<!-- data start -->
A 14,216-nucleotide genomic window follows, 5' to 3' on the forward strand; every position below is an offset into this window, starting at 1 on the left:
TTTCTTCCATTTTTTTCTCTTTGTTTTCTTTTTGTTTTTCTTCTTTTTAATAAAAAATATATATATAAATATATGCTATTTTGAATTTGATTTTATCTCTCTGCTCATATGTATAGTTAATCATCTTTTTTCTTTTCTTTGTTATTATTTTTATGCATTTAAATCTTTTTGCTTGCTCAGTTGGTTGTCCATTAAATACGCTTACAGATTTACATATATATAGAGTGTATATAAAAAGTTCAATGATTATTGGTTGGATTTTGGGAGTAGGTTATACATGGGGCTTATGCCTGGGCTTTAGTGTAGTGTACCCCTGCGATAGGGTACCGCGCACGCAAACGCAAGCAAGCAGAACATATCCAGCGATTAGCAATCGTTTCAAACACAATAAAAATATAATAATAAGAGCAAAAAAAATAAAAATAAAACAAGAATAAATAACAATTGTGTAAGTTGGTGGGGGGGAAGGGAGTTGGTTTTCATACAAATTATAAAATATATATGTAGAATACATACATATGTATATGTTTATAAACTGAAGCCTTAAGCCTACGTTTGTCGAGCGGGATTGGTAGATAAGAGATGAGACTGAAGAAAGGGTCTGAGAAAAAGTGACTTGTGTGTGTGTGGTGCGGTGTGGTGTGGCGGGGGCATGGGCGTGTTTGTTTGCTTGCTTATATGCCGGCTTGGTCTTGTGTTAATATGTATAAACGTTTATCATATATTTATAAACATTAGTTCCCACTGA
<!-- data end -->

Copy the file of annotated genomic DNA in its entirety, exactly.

A 14,216-nucleotide genomic window follows, 5' to 3' on the forward strand; every position below is an offset into this window, starting at 1 on the left:
TTTCTTCCATTTTTTTCTCTTTGTTTTCTTTTTGTTTTTCTTCTTTTTAATAAAAAATATATATATAAATATATGCTATTTTGAATTTGATTTTATCTCTCTGCTCATATGTATAGTTAATCATCTTTTTTCTTTTCTTTGTTATTATTTTTATGCATTTAAATCTTTTTGCTTGCTCAGTTGGTTGTCCATTAAATACGCTTACAGATTTACATATATATAGAGTGTATATAAAAAGTTCAATGATTATTGGTTGGATTTTGGGAGTAGGTTATACATGGGGCTTATGCCTGGGCTTTAGTGTAGTGTACCCCTGCGATAGGGTACCGCGCACGCAAACGCAAGCAAGCAGAACATATCCAGCGATTAGCAATCGTTTCAAACACAATAAAAATATAATAATAAGAGCAAAAAAAATAAAAATAAAACAAGAATAAATAACAATTGTGTAAGTTGGTGGGGGGGAAGGGAGTTGGTTTTCATACAAATTATAAAATATATATGTAGAATACATACATATGTATATGTTTATAAACTGAAGCCTTAAGCCTACGTTTGTCGAGCGGGATTGGTAGATAAGAGATGAGACTGAAGAAAGGGTCTGAGAAAAAGTGACTTGTGTGTGTGTGGTGCGGTGTGGTGTGGCGGGGGCATGGGCGTGTTTGTTTGCTTGCTTATATGCCGGCTTGGTCTTGTGTTAATATGTATAAACGTTTATCATATATTTATAAACATTAGTTCCCACTGA